Even as Hillary Clinton's clinching of the Democratic presidential nomination heralded a historic opening of the nation's highest office to half the population, presumptive Republican nominee Donald Trump was sounding a dramatic retreat from our halting, hard-won progress toward truly representative government.
Having declared that a Mexican American U.S. district judge could not fairly consider complaints against Trump's nominal university because of his ethnicity, the candidate added that a Muslim jurist probably couldn't be trusted either. A man at the doorstep of the presidency had thereby all but proposed a religious test for federal office - an idea so antique and repugnant that the Founding Fathers expressly forbade it in Article VI of the Constitution.
The need for a robust response to such rubbish is as good a reason as any for Vermont Sen. Bernie Sanders to end his insurgency and strive to unite his recently adopted party behind Clinton.
Of course, there is also the fact that he, you know, lost. After convincing victories in New Jersey and California Tuesday, Clinton led Sanders by 3.7 million votes, with nearly 57 percent of the total cast, and 375 pledged delegates, with nearly 55 percent of the total awarded, according to RealClearPolitics. She has won 33 of 56 primaries and caucuses, and seven of the last 10. In the three most recent national polls of Democratic voters, Clinton's advantage over Sanders is about 14 percentage points.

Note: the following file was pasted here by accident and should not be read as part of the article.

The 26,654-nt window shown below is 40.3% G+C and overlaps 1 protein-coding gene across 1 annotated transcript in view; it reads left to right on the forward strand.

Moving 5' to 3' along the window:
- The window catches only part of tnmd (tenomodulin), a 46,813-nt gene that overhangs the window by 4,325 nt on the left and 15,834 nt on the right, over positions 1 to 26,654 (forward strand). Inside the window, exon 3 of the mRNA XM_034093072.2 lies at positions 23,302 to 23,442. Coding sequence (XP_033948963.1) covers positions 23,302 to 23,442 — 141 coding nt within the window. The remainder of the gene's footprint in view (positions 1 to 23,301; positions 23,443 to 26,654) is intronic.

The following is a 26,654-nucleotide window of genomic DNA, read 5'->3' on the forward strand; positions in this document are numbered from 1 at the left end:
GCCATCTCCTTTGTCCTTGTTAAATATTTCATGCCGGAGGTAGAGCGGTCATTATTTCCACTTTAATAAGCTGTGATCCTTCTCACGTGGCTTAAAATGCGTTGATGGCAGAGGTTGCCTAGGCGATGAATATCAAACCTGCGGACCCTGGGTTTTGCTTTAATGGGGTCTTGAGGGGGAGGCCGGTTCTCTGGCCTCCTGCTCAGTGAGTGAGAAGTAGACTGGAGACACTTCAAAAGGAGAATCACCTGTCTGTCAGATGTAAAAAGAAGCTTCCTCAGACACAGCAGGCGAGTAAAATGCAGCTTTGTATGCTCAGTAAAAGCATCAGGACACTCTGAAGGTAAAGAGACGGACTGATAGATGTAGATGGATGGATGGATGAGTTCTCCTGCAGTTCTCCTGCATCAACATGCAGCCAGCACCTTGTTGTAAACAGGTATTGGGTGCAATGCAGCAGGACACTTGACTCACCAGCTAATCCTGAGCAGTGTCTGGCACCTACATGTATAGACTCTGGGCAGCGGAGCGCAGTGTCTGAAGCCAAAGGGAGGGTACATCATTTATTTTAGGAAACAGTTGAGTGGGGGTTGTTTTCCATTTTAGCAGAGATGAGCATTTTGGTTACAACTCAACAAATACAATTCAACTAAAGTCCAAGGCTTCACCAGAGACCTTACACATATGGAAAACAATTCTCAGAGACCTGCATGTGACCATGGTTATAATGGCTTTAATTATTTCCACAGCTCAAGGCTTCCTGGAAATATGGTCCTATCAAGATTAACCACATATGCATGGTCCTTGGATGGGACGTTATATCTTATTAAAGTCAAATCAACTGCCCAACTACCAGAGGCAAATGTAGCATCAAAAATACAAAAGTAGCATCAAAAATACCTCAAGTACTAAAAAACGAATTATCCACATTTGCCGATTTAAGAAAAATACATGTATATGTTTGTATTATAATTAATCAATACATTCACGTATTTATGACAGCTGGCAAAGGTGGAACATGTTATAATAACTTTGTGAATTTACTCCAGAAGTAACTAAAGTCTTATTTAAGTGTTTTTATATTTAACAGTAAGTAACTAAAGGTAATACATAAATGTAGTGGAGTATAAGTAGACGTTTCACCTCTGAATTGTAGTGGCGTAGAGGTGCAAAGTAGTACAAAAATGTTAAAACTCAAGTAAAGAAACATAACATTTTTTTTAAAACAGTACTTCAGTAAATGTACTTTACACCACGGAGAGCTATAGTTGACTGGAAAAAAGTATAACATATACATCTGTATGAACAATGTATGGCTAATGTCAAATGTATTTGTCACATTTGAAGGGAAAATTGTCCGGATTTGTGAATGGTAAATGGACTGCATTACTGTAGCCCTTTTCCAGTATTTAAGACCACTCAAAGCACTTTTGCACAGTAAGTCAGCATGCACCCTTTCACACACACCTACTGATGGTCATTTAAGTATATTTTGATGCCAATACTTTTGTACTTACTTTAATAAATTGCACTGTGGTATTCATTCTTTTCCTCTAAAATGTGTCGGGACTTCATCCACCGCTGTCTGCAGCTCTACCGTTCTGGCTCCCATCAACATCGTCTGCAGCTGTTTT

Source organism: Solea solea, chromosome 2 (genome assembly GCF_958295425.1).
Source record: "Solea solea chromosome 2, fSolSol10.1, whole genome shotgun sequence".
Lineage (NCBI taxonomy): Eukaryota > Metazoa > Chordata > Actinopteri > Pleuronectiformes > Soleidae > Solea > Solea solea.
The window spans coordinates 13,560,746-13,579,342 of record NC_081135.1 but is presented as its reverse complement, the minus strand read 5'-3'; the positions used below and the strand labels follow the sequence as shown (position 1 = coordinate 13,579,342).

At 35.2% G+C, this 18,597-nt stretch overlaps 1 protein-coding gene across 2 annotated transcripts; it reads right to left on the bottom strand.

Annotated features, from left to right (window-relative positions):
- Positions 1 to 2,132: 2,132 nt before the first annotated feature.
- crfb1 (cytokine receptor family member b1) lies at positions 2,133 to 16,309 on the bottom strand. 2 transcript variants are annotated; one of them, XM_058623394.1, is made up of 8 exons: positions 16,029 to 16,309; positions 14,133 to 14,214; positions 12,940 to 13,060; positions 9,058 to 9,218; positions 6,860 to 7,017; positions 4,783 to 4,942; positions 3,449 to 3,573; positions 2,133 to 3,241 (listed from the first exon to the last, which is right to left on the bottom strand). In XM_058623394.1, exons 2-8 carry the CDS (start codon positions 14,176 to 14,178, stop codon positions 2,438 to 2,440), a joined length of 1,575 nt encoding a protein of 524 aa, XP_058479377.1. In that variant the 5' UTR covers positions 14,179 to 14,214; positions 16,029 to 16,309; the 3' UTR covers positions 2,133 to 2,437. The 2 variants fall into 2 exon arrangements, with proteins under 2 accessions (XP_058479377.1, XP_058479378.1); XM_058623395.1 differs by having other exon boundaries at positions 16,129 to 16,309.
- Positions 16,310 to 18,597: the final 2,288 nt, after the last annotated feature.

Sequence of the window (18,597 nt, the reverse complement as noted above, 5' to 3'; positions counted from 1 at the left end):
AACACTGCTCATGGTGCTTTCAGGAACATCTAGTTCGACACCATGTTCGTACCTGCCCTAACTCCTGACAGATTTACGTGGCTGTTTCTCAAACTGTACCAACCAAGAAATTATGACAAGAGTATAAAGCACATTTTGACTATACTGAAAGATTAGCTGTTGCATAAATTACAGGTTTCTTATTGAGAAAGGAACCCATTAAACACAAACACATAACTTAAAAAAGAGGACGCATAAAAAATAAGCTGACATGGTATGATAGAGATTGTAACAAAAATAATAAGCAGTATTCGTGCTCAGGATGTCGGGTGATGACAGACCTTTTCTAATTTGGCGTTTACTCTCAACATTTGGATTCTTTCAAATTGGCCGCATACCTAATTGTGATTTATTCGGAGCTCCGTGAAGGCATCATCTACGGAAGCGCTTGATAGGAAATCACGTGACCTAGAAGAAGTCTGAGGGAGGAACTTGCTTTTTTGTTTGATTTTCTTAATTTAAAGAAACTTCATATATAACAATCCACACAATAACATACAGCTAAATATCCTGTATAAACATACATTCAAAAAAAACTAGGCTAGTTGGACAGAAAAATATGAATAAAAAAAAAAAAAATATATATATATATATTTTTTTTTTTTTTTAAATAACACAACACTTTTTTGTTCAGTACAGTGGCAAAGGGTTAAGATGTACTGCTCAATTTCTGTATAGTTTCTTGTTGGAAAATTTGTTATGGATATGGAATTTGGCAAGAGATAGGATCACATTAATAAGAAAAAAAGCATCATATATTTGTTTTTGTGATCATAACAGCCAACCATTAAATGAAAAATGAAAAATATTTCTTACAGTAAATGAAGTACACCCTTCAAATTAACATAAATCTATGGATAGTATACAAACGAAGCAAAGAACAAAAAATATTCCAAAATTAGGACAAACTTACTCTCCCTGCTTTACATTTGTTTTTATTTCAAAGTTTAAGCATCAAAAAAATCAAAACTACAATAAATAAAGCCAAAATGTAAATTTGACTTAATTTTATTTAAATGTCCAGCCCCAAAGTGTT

Following a remarkable journey from socialist asterisk to serious competition, Sanders and his legion of supporters have earned plenty of recognition short of the nomination. The senator has ably embodied widespread alienation and frustration - and usually channeled it more productively than Trump. The inequities that Sanders thunders against are real. So is the casual corruption within the party establishment, which has weakened support for Clinton and yielded a dreary drumbeat of revelations in the Democratic-run city where she is to be nominated next month.
From hidden official emails to overcompensated corporate speeches, Clinton's flaws are significant. But they are not nearly as significant as the fundamental values of racial equality and religious freedom that Trump is calling into question.
Sanders stands at the peak of his power to contribute to Clinton's candidacy and thereby influence the campaign, the convention, and perhaps the cabinet. Nor does he have to look far for a precedent: Eight years ago, Clinton herself delivered most of her supporters, many of them fervent and some of them bitterly so, to Barack Obama, and she emerged as secretary of state.
It certainly won't be the revolution Sanders and his supporters hoped to bring to Philadelphia. But it could help secure the blessings of the last one.